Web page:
Uganda conservation news – Re-forestation company in OXFAM’s cross hairs, but why?

There is intense speculation over the real reasons why British charity organization turned political activist OXFAM let fly against the New Forests Company in a report published recently. It is alleged in the report that the New Forests Company was morally and ethically guilty over evictions carried out on some 20.000 hectares of land concessioned to them for re-forestation and the establishment of commercial timber plantations by the National Forest Authority. The report cites eye witness testimonies of violent evictions of what can only be described as squatters by the NFA and other government agencies following the signing of respective contracts in 2005. It is understood from a source close to the New Forests Company in Uganda that the report contradicts what NFS own staff and observers saw at the time and decried OXFAMs ambush tactics of publishing a report without having the courtesy of giving NFS the chance to comment on such serious allegations. Another source within Ugandas conservation fraternity acquainted with the re-forestation programmes across the country also praised the way the New Forest Company works in Uganda and speculated there might be other reasons for OXFAM to publish such a report. They have known issues with the Ugandan government and might be using a British company to raise profile back home in the UK. They might also have been used themselves by Uganda opposition who are known to spread a lot of unsubstantiated rumours and many foreign NGOs have fallen for such tricks. If so they have failed to uphold investigative standards and only have themselves to blame when the truth eventually comes out.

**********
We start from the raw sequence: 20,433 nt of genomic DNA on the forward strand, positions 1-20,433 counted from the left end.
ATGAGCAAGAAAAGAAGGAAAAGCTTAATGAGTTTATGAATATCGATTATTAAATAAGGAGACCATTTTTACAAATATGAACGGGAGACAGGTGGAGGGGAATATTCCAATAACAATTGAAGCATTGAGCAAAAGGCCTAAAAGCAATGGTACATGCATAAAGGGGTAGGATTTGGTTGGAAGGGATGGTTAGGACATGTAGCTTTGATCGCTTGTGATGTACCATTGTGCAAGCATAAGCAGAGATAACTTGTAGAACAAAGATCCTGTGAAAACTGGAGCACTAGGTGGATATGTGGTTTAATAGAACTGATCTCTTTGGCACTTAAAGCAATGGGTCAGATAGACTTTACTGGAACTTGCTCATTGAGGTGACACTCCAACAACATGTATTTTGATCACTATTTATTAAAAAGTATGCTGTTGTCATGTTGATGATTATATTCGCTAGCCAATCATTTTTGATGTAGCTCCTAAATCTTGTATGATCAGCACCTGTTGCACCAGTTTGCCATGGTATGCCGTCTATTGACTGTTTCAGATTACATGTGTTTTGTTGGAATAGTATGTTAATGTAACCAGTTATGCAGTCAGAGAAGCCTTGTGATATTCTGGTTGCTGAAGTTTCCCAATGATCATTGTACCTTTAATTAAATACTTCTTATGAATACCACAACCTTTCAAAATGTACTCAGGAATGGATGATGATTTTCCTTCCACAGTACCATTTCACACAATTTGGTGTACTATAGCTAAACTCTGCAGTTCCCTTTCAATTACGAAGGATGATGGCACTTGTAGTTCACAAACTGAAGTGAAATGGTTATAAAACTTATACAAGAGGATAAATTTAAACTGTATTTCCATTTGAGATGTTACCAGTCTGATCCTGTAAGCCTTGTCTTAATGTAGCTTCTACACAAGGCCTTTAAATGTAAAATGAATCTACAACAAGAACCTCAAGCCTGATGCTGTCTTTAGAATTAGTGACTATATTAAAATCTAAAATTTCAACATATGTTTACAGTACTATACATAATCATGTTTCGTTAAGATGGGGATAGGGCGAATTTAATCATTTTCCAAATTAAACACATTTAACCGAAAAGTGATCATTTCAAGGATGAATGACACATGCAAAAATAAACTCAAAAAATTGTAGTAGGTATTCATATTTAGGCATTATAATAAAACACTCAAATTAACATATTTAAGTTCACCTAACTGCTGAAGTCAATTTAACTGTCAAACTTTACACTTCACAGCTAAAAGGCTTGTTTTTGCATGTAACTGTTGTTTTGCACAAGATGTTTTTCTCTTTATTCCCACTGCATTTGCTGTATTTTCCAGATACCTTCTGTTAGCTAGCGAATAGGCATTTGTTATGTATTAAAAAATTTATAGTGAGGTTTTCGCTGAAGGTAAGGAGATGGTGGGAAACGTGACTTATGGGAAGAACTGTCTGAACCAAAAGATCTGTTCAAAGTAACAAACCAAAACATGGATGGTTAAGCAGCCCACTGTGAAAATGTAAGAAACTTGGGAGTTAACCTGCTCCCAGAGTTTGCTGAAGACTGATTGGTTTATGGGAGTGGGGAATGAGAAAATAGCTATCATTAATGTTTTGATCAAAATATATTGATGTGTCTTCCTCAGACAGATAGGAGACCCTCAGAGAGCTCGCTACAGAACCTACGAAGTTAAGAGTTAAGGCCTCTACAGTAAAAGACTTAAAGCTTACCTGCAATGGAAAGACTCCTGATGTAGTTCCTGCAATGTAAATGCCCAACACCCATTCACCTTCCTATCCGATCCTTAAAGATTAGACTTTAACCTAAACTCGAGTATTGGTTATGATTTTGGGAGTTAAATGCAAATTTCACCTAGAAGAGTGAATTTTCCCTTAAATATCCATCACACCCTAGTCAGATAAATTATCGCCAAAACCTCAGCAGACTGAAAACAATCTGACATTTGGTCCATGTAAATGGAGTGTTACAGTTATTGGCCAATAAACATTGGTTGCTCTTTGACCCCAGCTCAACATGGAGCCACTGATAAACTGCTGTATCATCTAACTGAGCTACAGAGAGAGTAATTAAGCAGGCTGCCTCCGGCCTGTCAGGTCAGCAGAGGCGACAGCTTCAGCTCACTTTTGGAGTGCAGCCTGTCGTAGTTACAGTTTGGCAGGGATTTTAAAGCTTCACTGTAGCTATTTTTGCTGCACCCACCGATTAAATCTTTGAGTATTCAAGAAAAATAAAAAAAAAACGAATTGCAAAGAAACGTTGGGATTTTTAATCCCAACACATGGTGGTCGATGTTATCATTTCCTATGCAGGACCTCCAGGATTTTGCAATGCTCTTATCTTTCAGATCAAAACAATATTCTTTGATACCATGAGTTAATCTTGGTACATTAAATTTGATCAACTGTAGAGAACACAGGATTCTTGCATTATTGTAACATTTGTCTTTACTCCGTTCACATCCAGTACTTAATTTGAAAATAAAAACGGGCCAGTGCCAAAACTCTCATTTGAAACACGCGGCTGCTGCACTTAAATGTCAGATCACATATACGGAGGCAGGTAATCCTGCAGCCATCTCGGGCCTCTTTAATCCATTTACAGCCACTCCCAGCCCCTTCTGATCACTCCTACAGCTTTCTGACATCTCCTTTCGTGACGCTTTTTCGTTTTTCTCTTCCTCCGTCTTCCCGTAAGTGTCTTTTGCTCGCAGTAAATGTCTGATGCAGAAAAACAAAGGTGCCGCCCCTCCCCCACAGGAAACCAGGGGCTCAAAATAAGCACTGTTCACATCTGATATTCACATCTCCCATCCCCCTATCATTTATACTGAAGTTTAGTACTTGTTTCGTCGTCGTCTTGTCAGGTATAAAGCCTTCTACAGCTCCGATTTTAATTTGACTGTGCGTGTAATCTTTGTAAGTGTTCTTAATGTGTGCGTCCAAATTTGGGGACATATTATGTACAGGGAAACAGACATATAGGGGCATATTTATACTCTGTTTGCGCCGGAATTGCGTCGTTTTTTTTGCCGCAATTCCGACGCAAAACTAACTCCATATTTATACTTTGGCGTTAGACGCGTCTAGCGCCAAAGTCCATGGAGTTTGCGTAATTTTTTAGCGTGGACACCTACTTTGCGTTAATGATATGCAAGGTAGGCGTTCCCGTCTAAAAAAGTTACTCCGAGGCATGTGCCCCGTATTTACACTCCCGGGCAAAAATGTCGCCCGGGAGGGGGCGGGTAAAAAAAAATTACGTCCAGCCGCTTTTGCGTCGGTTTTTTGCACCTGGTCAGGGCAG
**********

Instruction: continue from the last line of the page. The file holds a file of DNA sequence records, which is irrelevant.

The New Forests Company only recently signed a far reaching agreement with the Rwandan government to take over responsibility for the Nyungwe Forest National Parks buffer zone in a deal which received wide publicity and is expected to substantially shore up forest cover in areas immediately outside the park in a mixed approach of planting both commercial timber for harvesting but also indigenous hard wood trees enhancing the biodiversity in areas thought to be critical for the forest inside the park. Watch this space.